5 Duties of a CNA

A certified nursing assistant (CNA) is a healthcare professional who works under the direct supervision of a licensed practical nurse or registered nurse in order to assist patients with a broad range of healthcare needs. CNAs work in a number of different settings, including assisting living facilities, personal residences, adult care facilities, nursing homes and hospitals. Regardless of the workplace, the duties of a CNA are very similar.

1. Assist patients with basic living activities.

CNAs assist patients who are struggling with basic living activities. Some of the duties that a CNA performs include serving the patients meals and helping them to eat if necessary, helping patients use the toilet and get dressed, combing patients’ hair, brushing their teeth and shaving. CNAs also clean and bathe their patients as well as turn, transfer and reposition them between the bed and the wheelchair. A certified nursing assistant will assist patients who wish to participate in various activities but can’t do so without assistance.

2. Listen to patients’ health concerns.

One of the key duties of a CNA is to help his or her RN supervisor to do his or her job. For example, while a CNA is doing his or her work, he or she may talk to the patient and listen to any health concerns before recording them in an electronic system or on paper. After a CNA takes notes, he or she will report this new information to the nurses in charge as efficiently and accurately as possible.

3. Measure patients’ vital signs.

While CNAs go about their duties of helping patients use the toilet, bathing them and feeding them, a CNA must also ensure he or she is taking patients’ vital signs as well. Making sure to document blood pressure and temperature every day is a critical way for CNAs to help their RN supervisors keep tabs on the health of each patient. In addition, CNAs will need to record each patient’s pain level, weight and pulse. It’s important to take these vital signs on-time as dictated by the facility’s schedule and accurately report them every single time.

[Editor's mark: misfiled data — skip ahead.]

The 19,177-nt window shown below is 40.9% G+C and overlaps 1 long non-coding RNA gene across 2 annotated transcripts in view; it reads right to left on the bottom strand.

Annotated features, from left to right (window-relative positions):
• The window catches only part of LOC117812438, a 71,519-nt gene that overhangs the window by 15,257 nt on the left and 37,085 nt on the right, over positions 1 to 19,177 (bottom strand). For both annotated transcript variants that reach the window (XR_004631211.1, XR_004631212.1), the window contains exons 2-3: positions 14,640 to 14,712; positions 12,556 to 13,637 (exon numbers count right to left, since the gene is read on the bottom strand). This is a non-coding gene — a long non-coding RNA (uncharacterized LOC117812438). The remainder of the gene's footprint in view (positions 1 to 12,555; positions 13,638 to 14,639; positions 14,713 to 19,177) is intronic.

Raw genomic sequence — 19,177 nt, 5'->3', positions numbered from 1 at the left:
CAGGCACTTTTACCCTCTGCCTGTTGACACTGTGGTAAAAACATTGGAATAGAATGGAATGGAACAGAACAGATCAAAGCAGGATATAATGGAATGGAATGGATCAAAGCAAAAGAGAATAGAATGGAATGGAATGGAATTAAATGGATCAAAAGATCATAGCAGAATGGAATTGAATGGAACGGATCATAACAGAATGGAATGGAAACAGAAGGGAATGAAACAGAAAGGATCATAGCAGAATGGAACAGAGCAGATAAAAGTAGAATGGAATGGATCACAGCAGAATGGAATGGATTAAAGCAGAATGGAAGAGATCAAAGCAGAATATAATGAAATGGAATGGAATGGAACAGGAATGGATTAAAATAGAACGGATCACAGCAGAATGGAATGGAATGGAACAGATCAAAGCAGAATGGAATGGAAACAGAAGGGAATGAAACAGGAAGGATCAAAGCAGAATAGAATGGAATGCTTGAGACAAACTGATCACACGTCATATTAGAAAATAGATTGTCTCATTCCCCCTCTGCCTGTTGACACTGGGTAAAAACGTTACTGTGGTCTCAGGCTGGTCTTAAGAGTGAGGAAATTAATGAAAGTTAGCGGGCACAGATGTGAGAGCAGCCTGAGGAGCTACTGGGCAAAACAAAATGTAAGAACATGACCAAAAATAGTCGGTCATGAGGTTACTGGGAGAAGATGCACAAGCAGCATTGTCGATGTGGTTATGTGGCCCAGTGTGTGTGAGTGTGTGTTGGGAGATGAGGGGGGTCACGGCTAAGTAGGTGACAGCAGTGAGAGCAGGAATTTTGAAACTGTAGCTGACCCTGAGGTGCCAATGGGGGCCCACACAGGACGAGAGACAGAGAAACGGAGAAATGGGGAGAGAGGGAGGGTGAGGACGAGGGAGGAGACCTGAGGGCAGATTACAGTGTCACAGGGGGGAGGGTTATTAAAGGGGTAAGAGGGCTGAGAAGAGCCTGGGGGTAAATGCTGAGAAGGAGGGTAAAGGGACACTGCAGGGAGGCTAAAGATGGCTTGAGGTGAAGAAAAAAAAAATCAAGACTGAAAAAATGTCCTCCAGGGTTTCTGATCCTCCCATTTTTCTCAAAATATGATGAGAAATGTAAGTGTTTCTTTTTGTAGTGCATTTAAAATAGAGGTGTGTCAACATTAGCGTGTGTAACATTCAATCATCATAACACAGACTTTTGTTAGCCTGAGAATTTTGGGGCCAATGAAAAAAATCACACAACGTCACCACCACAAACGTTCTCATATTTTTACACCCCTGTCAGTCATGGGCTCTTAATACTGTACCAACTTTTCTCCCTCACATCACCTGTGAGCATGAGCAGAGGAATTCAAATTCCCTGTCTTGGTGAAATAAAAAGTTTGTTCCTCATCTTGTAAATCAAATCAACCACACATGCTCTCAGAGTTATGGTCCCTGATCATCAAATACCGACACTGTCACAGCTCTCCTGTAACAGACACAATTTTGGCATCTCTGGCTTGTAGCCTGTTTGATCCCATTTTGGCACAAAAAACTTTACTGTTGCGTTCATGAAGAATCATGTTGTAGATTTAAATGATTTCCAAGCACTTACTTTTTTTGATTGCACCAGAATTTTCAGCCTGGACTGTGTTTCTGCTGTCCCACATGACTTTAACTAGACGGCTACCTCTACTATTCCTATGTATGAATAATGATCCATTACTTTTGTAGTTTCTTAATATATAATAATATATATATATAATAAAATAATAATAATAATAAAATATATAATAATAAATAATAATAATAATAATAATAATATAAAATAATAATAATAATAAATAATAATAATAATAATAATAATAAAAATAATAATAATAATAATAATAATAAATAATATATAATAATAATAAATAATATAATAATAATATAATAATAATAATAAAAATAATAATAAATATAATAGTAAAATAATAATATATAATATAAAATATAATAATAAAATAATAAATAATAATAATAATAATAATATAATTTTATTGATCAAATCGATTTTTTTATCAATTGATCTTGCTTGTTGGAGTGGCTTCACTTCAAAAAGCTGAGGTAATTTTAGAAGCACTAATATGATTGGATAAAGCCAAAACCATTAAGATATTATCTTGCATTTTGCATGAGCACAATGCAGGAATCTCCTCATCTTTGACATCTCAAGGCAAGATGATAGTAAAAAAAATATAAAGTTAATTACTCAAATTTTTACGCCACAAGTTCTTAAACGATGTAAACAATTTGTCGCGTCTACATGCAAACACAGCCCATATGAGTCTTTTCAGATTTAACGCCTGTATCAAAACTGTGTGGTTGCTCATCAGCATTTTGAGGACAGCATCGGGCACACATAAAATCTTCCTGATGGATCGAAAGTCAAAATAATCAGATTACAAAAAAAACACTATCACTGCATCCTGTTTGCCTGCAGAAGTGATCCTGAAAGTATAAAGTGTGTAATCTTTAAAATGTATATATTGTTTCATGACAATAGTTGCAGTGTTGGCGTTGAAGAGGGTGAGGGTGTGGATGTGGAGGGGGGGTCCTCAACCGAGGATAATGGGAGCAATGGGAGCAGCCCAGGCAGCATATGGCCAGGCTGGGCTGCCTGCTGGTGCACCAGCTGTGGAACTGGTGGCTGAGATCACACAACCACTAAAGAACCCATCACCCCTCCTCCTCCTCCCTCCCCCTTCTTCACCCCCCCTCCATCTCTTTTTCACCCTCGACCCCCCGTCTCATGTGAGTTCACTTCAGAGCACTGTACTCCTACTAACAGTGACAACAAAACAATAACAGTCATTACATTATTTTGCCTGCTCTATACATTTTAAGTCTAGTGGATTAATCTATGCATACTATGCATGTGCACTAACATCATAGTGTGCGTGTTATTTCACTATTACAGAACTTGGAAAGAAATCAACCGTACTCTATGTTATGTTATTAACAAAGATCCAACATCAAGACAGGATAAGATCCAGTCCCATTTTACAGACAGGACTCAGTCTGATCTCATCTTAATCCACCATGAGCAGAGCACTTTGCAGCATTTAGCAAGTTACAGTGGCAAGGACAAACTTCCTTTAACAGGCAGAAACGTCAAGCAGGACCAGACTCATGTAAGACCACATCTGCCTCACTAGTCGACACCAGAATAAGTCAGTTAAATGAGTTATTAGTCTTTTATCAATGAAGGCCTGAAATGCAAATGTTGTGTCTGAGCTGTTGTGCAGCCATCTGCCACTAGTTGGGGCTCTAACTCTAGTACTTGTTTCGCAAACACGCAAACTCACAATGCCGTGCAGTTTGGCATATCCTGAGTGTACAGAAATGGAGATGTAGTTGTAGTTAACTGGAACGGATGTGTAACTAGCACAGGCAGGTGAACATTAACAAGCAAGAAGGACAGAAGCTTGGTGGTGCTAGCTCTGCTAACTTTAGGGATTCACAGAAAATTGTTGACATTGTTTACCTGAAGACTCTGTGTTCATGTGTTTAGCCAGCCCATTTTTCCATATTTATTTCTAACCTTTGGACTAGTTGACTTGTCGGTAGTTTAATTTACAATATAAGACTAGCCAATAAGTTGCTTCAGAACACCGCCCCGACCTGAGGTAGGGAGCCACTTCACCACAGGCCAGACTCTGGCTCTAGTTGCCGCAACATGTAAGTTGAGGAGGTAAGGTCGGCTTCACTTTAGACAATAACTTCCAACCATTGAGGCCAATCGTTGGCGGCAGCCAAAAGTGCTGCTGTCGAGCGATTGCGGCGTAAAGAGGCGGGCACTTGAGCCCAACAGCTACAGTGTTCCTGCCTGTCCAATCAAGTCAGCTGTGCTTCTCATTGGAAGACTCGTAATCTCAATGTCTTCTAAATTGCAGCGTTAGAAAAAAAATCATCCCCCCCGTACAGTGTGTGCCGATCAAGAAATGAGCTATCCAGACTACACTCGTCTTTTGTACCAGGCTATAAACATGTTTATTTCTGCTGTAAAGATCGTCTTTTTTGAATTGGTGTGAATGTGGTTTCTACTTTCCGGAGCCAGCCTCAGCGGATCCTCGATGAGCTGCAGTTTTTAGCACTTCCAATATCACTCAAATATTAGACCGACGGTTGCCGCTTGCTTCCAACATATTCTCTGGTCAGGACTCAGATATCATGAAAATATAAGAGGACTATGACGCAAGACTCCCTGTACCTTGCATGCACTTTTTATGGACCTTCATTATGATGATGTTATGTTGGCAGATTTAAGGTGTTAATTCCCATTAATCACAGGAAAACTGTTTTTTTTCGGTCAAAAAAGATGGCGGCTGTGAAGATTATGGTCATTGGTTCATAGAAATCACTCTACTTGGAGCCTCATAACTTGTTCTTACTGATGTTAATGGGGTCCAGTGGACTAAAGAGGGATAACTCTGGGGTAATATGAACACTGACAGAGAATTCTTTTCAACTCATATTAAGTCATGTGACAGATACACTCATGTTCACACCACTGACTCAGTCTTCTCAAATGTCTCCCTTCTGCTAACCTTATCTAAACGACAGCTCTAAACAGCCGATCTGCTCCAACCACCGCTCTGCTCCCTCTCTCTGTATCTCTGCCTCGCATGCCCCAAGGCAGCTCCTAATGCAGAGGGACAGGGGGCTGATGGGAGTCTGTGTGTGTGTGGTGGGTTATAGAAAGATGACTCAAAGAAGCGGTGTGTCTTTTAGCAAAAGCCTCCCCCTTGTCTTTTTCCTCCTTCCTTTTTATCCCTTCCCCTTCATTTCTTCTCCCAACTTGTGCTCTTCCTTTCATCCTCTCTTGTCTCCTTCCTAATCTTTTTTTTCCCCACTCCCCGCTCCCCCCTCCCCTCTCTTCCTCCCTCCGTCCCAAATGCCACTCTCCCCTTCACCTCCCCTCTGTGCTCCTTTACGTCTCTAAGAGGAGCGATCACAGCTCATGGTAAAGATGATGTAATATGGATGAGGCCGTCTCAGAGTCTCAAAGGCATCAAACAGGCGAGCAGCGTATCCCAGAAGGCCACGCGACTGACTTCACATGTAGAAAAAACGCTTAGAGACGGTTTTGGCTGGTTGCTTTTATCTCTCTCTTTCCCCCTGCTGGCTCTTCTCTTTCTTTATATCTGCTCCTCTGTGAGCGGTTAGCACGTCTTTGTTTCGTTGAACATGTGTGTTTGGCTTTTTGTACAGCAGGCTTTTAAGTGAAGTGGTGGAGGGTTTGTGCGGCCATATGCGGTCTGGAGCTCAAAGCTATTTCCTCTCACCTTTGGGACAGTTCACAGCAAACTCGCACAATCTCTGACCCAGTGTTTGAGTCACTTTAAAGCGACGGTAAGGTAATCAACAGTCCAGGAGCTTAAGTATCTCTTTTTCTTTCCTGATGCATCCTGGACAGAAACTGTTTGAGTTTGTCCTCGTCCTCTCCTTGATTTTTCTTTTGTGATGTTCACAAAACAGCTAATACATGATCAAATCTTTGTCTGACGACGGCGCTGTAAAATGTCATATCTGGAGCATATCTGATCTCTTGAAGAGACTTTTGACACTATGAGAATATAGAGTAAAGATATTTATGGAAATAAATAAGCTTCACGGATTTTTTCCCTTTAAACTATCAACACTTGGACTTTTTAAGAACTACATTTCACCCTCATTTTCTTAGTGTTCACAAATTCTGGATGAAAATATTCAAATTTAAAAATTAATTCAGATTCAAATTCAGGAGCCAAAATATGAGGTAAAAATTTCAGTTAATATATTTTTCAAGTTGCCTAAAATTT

4. Housekeeping.

Housekeeping is one of the most overlooked jobs of a CNA, but it is definitely vital to the flow of the facility. If the patients for whom a CNA cares don’t have the ability to care for themselves, chances are that they can’t properly care for their living quarters or immediate environment either. CNAs must clean their patients’ rooms every few days, and if a CNA is working within a home environment, he or she is also responsible for cleaning and tidying the living area, bathroom and kitchen. Also, CNAs must move the patient from his or her bed every few days to wash the linens and put fresh sheets on the bed.

5. Tending to patient problems and issues.

CNAs typically work with patients who are suffering from one or more health problems, the details of which will depend on each individual patient. However, all CNAs spend much of their time working to manage those problems. For instance, in some cases, a CNA might need to tend to wounds by cleaning them, dressing them and checking to make sure the wounds are properly healing. Also, CNAs must make sure their patients are not developing bed sores from laying in one position in the bed for too long. It’s critical for CNAs to be proactive by re-positioning their patients often and regularly turning them.

It goes without saying that CNAs are among the most important healthcare professionals in the industry. From housekeeping and medical care to helping with basic everyday activities, the certified nursing assistant strives to make a strong difference in the lives of his or her patients.